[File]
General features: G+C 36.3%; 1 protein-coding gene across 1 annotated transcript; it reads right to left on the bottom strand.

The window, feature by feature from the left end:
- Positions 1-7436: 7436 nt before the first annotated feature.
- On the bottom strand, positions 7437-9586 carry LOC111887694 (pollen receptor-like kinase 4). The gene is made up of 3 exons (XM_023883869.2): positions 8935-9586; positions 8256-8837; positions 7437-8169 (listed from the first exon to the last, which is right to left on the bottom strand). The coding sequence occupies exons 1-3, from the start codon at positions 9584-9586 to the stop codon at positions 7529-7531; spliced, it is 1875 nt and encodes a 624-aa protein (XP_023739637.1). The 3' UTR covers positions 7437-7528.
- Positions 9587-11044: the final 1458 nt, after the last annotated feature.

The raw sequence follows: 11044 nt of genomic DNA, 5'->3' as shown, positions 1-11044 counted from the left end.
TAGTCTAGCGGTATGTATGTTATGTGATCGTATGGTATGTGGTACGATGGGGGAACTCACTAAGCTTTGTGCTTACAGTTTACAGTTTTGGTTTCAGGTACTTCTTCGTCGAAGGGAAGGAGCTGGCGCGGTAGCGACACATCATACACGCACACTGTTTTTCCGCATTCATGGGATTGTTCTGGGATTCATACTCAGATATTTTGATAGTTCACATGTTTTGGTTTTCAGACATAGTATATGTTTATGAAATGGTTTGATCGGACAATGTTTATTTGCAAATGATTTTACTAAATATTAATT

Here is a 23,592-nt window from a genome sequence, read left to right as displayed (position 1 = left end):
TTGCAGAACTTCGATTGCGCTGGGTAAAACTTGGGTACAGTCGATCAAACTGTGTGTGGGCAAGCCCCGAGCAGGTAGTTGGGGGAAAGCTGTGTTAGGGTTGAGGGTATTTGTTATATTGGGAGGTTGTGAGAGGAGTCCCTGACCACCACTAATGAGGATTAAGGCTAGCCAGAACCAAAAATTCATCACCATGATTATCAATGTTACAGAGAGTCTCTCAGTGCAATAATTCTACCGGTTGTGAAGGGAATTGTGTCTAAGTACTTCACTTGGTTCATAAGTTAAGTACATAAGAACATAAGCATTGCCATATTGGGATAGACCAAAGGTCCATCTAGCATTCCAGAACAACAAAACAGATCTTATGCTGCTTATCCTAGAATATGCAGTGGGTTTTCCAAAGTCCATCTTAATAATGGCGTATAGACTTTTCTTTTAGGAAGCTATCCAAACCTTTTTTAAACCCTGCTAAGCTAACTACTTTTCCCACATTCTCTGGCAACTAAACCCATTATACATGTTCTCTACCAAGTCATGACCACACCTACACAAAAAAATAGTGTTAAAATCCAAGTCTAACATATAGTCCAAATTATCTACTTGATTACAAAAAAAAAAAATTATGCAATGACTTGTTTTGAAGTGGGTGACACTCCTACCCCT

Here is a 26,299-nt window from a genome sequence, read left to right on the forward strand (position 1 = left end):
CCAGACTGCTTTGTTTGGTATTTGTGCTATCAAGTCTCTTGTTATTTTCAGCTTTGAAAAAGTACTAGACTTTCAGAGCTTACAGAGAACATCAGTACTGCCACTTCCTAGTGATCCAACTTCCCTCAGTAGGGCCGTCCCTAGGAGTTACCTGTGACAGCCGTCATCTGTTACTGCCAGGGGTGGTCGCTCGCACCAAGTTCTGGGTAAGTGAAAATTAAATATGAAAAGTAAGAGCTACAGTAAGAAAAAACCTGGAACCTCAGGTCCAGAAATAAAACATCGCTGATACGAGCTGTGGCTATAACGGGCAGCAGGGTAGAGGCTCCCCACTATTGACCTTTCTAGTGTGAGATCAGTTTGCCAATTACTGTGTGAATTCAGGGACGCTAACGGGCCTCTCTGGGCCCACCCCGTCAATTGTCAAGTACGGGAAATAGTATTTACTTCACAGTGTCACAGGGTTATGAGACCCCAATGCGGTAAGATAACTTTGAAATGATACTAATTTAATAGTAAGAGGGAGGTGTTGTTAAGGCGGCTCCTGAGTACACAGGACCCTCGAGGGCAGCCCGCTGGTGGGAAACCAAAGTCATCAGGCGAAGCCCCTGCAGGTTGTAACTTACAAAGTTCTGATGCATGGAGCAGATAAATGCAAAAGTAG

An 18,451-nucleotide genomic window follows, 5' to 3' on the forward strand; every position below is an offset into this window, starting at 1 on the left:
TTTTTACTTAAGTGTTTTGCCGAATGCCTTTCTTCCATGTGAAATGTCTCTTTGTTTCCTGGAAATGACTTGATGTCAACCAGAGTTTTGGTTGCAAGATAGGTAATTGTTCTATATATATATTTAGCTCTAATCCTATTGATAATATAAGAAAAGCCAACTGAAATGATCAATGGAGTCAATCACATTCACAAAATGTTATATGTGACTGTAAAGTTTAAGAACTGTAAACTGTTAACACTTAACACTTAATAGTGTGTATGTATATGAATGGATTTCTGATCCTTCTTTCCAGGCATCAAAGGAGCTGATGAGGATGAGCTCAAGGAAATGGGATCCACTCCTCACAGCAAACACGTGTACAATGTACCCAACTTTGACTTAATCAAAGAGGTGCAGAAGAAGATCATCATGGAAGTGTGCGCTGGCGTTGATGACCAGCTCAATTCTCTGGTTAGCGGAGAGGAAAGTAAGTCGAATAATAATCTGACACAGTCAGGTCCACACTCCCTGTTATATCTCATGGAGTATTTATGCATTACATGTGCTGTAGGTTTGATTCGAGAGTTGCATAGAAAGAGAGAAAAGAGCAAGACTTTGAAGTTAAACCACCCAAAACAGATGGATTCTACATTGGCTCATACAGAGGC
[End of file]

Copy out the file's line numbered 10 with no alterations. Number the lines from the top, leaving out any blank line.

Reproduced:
Here is a 26,299-nt window from a genome sequence, read left to right on the forward strand (position 1 = left end):